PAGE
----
‘Transparency’ week 8

‘Against Transparency’


‘A Government 2.0 idea – first, make all the functions visible.’


‘Twenty reasons why it’s kicking’


The aforementioned readings discussed the pros, cons and motivations of the ‘naked transparency model’ being implemented in society,  particularly in relation to it’s potential effects on Government reform. What resonated throughout all readings is the bipartisan nature of effects that the  “naked transparency movement,” has/will have.  Whilst  its ‘virtues and its utilities’ mirror a  global progressive movement, Lawrence Lessig in ‘Against transparency‘ states that there will be problems caused in certain facets of society if we do not ‘think critically enough’ as to where and when transparency is applied’ it may lead to confusion or worse corruption’ The point being made here being that although transparency upholds a virtuous progressive movement of solidarity it can simultaneously lead to confusion and distabilisation.

Why does transparency pose a potential threat ?

In today’s western, capitalist societies the power is  information and whoever holds, obtains, has access to data/information are key publics who are able to influence and contribute to reform or a revolt. Transparency finds its vehicle in social media technologies and it’s technique: ‘horizontalism ‘ or TRANSVERSism(ally) is able to  ‘kill vertical hierarchies spontaneously,’ or simultaneously create new models of governing and governance.

The Pro’s of Transparency and Collaboration in Government reform:

Transparency and accountability, through which government is open and transparent regarding its operations to build trust and foster accountability.

Democratic participation and engagement using social media technologies  to involve the public in government decision processes and the development of new policies.

Crowdsourcing  innovations: To facilitate crowdsourcing, the government shares data  so that the public has a platform on which to utilise their knowledge and talent to develop innovative solutions to large-scale societal issues.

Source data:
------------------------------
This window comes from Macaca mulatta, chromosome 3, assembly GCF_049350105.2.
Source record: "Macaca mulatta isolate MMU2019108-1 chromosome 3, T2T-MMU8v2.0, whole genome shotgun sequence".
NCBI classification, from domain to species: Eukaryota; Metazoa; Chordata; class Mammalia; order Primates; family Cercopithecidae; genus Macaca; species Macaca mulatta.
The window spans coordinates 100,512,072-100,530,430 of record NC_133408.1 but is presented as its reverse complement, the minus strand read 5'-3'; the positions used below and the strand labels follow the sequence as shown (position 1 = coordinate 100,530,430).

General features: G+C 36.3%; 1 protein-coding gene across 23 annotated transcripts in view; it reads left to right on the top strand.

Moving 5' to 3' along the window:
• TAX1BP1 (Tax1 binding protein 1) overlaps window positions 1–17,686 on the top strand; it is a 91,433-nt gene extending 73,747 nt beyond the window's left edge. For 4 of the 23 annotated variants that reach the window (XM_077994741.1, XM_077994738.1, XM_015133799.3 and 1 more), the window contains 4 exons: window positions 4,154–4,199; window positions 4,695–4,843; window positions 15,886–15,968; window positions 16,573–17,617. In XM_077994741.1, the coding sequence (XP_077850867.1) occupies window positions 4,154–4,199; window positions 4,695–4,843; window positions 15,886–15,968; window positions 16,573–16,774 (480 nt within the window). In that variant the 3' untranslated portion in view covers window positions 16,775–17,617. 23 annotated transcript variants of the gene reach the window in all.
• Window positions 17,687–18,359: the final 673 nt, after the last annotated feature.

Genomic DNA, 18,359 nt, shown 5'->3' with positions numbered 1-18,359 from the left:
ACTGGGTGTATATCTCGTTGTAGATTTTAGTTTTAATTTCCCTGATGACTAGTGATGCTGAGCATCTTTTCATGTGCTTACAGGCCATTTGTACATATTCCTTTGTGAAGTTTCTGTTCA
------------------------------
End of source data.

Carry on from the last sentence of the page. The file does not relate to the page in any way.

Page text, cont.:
Co-production, through which governments and the public jointly develop, design, and deliver government services to improve service quality.


Accessibility barriers regarding issues with language, geographic location, technology.

Issues will arise in regards to privacy, security, and accuracy issues regarding social media technologies. i.e.personally identifiable information, security of government data and information, and accuracy of publicly available data.

Measuring the extent to which certain data are valid and reliable. i.e there is a danger of policy and decision making being based on inappropriately combined data.

The distribution of power in a networked society can blur the boundaries where government leaves off and communities begin.

What needs to be done?

There exists the need for a development of and support for research about a comprehensive policy framework to better understand the use of social media in is agency  to certain governmental functions. i.e. policy making and implementation.  Which will then require an evaluation of which practices will be the most effective and efficient  in the use of social media to deliver government information and services.

A Considerable  amount of research is needed to explore the types of services that people actually want from government through social media and the types of services they do not want to use through social media. Understanding user needs, behaviors, and expectations will be critical to the development of social media-embedded government services and resources. Furthermore Governments must evaluate the best ways to reach diverse users and non-users of social media populations through social media.

As more social media content is implemented by governments, there is a need to create and support research efforts to better understand the impacts of social media technologies on government and the public, particularly as technologies increasingly serve as agents of government-public interactions.


‘Engaging the Public in Open Government: Social Media Technology and Policy for Government Transparency’ Accessed 29th April




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